The consequences of climate change

Charred by the pulsing heat, the earth has turned to dust. Rivers have thinned to threads. Wells and ponds have parched. Across the sun-punished lands of Colombia’s La Guajira province, the northernmost point of South America, the symptoms of drought are stark.

Water carriers walk for hours, bucket handles digging into their hands. Goats and cows, grazing for absent pasture, stagger with protruding ribs. Families ration portions of turbid water.

At underfunded hospitals, emaciated infants on stretchers are fed rehydrating salts. Maryangel, a young doctor, shakes her head. “We’ve had pregnant mothers come in weighing less than 30 kilograms.”

Far from access to proper medical care, shovels cut the suffocated soil to make way for bodies. Government figures indicate that thousands of children here have died of malnutrition and preventable illnesses in the last few years. Many more die unregistered, without noise. “Why would you inform the state of the death of a person they have abandoned?” a father asks.

The majority of these children are Wayúu, from Colombia’s most populous indigenous nation. Across the country, the fate of the Wayúu has largely been met with chronic indifference or ephemeral outrage. Politicians and state departments have played down the crisis, engaging instead in finger-pointing. But the brutal epidemic of hunger continues, its multiple causes unsolved or unrecognized.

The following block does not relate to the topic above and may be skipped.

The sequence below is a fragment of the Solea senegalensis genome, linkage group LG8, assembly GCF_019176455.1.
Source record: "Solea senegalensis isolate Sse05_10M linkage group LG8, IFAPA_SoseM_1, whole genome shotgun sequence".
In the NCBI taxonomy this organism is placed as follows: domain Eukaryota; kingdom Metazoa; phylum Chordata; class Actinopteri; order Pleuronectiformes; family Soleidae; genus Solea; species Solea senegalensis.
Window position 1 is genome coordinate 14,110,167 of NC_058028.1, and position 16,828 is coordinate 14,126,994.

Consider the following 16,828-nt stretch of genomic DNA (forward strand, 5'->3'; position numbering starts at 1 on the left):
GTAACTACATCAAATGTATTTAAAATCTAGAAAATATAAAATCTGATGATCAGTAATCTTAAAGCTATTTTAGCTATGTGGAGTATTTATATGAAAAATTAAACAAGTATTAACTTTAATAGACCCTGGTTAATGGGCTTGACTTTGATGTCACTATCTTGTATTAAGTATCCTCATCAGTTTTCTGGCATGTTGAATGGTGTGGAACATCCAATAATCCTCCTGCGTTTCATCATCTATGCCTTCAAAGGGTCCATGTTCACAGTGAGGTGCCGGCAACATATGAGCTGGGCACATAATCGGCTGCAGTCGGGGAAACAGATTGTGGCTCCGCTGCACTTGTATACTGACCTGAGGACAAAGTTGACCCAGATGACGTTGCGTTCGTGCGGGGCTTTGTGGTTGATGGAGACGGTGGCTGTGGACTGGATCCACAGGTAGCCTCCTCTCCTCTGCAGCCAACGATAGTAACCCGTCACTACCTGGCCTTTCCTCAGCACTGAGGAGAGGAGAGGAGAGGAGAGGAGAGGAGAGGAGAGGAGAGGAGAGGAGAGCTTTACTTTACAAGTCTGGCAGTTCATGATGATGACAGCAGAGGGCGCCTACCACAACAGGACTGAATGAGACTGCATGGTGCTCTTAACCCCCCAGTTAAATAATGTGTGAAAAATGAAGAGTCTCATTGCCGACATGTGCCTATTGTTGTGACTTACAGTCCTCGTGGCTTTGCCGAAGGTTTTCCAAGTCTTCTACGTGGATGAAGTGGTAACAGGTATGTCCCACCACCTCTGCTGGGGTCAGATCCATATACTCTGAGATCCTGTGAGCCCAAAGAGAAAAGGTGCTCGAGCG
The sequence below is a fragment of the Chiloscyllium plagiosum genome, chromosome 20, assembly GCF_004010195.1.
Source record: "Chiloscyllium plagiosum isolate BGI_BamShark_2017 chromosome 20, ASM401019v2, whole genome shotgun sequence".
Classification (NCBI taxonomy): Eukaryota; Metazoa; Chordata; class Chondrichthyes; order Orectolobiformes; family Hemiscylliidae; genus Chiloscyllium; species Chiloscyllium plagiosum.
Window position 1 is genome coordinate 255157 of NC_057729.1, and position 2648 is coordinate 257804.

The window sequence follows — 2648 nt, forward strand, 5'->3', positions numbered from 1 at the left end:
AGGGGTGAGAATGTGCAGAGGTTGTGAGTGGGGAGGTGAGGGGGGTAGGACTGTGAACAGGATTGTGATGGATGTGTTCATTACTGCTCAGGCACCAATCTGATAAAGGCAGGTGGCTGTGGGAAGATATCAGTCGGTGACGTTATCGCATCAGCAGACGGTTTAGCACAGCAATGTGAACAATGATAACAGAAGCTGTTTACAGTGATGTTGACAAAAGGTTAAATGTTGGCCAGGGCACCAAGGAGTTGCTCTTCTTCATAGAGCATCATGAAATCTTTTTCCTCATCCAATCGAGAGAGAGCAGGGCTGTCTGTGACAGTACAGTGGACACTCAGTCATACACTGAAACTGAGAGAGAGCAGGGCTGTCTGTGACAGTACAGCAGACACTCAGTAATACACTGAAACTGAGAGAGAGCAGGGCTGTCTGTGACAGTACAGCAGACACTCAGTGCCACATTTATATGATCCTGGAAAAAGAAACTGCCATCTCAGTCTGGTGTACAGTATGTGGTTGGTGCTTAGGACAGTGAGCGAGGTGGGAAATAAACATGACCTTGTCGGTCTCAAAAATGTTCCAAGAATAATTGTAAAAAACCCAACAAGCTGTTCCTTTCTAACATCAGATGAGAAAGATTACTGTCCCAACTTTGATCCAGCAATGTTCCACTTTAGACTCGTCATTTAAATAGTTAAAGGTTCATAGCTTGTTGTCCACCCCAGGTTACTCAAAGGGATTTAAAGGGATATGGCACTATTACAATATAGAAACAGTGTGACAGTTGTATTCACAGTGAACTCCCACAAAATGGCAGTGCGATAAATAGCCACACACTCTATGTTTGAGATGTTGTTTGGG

At first glance, the drought’s origin appears to be primarily atmospheric: The absence of water stems from climate change and a fierce El Niño, which have ravaged the landscape and disrupted patterns of precipitation.

As Armando Valbuena, a Wayúu leader and former president of the National Indigenous Organization of Colombia explains: “Here in the desert, we live on the blade of a knife. It’s a very fragile system. With climate change, sea temperatures increase. Fish move deeper into the sea to find colder waters and our fishermen are left without food.” Continue reading


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